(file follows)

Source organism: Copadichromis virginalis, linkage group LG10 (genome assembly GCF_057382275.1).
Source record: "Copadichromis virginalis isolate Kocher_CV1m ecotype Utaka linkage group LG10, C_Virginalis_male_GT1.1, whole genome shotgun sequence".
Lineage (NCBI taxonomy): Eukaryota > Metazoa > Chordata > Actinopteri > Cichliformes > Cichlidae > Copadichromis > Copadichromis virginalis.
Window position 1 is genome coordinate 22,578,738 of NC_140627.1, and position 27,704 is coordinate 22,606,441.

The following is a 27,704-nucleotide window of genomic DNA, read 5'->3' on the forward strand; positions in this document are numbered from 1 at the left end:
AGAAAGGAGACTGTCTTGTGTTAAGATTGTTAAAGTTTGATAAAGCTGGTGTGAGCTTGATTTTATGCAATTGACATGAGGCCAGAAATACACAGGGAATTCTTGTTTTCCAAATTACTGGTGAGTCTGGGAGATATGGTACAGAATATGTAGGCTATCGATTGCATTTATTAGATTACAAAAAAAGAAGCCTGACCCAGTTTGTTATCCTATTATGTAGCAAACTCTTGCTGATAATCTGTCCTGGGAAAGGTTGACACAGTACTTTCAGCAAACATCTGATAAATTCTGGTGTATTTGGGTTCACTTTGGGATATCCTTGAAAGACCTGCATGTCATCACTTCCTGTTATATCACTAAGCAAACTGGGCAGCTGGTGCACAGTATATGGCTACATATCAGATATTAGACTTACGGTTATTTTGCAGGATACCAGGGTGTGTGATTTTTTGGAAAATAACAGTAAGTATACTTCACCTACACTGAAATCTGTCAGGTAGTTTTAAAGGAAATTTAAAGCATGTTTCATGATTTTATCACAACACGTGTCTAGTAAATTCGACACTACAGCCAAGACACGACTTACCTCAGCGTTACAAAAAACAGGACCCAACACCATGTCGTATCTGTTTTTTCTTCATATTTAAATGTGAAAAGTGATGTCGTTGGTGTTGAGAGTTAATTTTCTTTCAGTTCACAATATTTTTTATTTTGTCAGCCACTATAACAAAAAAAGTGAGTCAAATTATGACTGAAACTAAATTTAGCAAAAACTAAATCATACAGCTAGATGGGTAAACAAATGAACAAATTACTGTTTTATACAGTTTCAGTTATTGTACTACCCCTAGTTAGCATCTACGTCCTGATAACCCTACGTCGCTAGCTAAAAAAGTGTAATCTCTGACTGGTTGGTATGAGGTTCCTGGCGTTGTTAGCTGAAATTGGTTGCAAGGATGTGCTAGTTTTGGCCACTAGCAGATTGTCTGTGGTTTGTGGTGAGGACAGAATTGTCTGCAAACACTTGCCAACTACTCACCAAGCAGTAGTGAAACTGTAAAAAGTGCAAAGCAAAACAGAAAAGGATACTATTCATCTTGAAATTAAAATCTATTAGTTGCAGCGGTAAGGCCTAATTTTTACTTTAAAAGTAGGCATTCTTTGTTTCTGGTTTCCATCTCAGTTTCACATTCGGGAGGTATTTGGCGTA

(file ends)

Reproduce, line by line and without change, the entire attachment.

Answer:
Source organism: Copadichromis virginalis, linkage group LG10 (genome assembly GCF_057382275.1).
Source record: "Copadichromis virginalis isolate Kocher_CV1m ecotype Utaka linkage group LG10, C_Virginalis_male_GT1.1, whole genome shotgun sequence".
Lineage (NCBI taxonomy): Eukaryota > Metazoa > Chordata > Actinopteri > Cichliformes > Cichlidae > Copadichromis > Copadichromis virginalis.
Window position 1 is genome coordinate 22,578,738 of NC_140627.1, and position 27,704 is coordinate 22,606,441.

The following is a 27,704-nucleotide window of genomic DNA, read 5'->3' on the forward strand; positions in this document are numbered from 1 at the left end:
AGAAAGGAGACTGTCTTGTGTTAAGATTGTTAAAGTTTGATAAAGCTGGTGTGAGCTTGATTTTATGCAATTGACATGAGGCCAGAAATACACAGGGAATTCTTGTTTTCCAAATTACTGGTGAGTCTGGGAGATATGGTACAGAATATGTAGGCTATCGATTGCATTTATTAGATTACAAAAAAAGAAGCCTGACCCAGTTTGTTATCCTATTATGTAGCAAACTCTTGCTGATAATCTGTCCTGGGAAAGGTTGACACAGTACTTTCAGCAAACATCTGATAAATTCTGGTGTATTTGGGTTCACTTTGGGATATCCTTGAAAGACCTGCATGTCATCACTTCCTGTTATATCACTAAGCAAACTGGGCAGCTGGTGCACAGTATATGGCTACATATCAGATATTAGACTTACGGTTATTTTGCAGGATACCAGGGTGTGTGATTTTTTGGAAAATAACAGTAAGTATACTTCACCTACACTGAAATCTGTCAGGTAGTTTTAAAGGAAATTTAAAGCATGTTTCATGATTTTATCACAACACGTGTCTAGTAAATTCGACACTACAGCCAAGACACGACTTACCTCAGCGTTACAAAAAACAGGACCCAACACCATGTCGTATCTGTTTTTTCTTCATATTTAAATGTGAAAAGTGATGTCGTTGGTGTTGAGAGTTAATTTTCTTTCAGTTCACAATATTTTTTATTTTGTCAGCCACTATAACAAAAAAAGTGAGTCAAATTATGACTGAAACTAAATTTAGCAAAAACTAAATCATACAGCTAGATGGGTAAACAAATGAACAAATTACTGTTTTATACAGTTTCAGTTATTGTACTACCCCTAGTTAGCATCTACGTCCTGATAACCCTACGTCGCTAGCTAAAAAAGTGTAATCTCTGACTGGTTGGTATGAGGTTCCTGGCGTTGTTAGCTGAAATTGGTTGCAAGGATGTGCTAGTTTTGGCCACTAGCAGATTGTCTGTGGTTTGTGGTGAGGACAGAATTGTCTGCAAACACTTGCCAACTACTCACCAAGCAGTAGTGAAACTGTAAAAAGTGCAAAGCAAAACAGAAAAGGATACTATTCATCTTGAAATTAAAATCTATTAGTTGCAGCGGTAAGGCCTAATTTTTACTTTAAAAGTAGGCATTCTTTGTTTCTGGTTTCCATCTCAGTTTCACATTCGGGAGGTATTTGGCGTA